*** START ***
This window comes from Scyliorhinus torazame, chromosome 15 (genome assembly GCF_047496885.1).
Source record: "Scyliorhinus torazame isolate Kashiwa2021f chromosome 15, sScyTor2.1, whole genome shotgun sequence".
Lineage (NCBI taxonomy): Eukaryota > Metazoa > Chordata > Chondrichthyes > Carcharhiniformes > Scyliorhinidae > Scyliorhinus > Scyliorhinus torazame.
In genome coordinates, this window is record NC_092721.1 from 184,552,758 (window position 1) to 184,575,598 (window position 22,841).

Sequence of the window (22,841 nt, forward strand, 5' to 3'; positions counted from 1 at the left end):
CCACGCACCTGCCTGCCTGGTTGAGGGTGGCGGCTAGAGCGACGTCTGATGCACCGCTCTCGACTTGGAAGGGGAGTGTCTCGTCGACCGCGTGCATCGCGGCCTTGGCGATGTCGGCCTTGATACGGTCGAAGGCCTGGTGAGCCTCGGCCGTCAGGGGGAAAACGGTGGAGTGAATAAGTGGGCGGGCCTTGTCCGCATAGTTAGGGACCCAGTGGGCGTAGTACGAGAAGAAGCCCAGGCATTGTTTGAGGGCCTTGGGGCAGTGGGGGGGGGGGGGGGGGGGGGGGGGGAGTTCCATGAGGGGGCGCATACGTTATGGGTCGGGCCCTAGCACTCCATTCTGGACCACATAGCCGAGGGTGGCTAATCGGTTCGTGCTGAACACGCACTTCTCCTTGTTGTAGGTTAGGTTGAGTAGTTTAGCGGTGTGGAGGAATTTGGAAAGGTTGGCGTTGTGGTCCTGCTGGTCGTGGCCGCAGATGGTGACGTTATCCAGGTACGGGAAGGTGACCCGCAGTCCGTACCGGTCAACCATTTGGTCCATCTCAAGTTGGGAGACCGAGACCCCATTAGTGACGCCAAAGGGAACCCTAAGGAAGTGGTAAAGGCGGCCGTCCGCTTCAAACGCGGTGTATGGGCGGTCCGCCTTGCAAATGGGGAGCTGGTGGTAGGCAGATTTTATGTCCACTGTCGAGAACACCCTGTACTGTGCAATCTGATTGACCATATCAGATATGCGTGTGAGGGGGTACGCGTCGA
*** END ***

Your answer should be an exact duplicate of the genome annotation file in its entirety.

This window comes from Scyliorhinus torazame, chromosome 15 (genome assembly GCF_047496885.1).
Source record: "Scyliorhinus torazame isolate Kashiwa2021f chromosome 15, sScyTor2.1, whole genome shotgun sequence".
Lineage (NCBI taxonomy): Eukaryota > Metazoa > Chordata > Chondrichthyes > Carcharhiniformes > Scyliorhinidae > Scyliorhinus > Scyliorhinus torazame.
In genome coordinates, this window is record NC_092721.1 from 184,552,758 (window position 1) to 184,575,598 (window position 22,841).

Sequence of the window (22,841 nt, forward strand, 5' to 3'; positions counted from 1 at the left end):
CCACGCACCTGCCTGCCTGGTTGAGGGTGGCGGCTAGAGCGACGTCTGATGCACCGCTCTCGACTTGGAAGGGGAGTGTCTCGTCGACCGCGTGCATCGCGGCCTTGGCGATGTCGGCCTTGATACGGTCGAAGGCCTGGTGAGCCTCGGCCGTCAGGGGGAAAACGGTGGAGTGAATAAGTGGGCGGGCCTTGTCCGCATAGTTAGGGACCCAGTGGGCGTAGTACGAGAAGAAGCCCAGGCATTGTTTGAGGGCCTTGGGGCAGTGGGGGGGGGGGGGGGGGGGGGGGGGGAGTTCCATGAGGGGGCGCATACGTTATGGGTCGGGCCCTAGCACTCCATTCTGGACCACATAGCCGAGGGTGGCTAATCGGTTCGTGCTGAACACGCACTTCTCCTTGTTGTAGGTTAGGTTGAGTAGTTTAGCGGTGTGGAGGAATTTGGAAAGGTTGGCGTTGTGGTCCTGCTGGTCGTGGCCGCAGATGGTGACGTTATCCAGGTACGGGAAGGTGACCCGCAGTCCGTACCGGTCAACCATTTGGTCCATCTCAAGTTGGGAGACCGAGACCCCATTAGTGACGCCAAAGGGAACCCTAAGGAAGTGGTAAAGGCGGCCGTCCGCTTCAAACGCGGTGTATGGGCGGTCCGCCTTGCAAATGGGGAGCTGGTGGTAGGCAGATTTTATGTCCACTGTCGAGAACACCCTGTACTGTGCAATCTGATTGACCATATCAGATATGCGTGTGAGGGGGTACGCGTCGA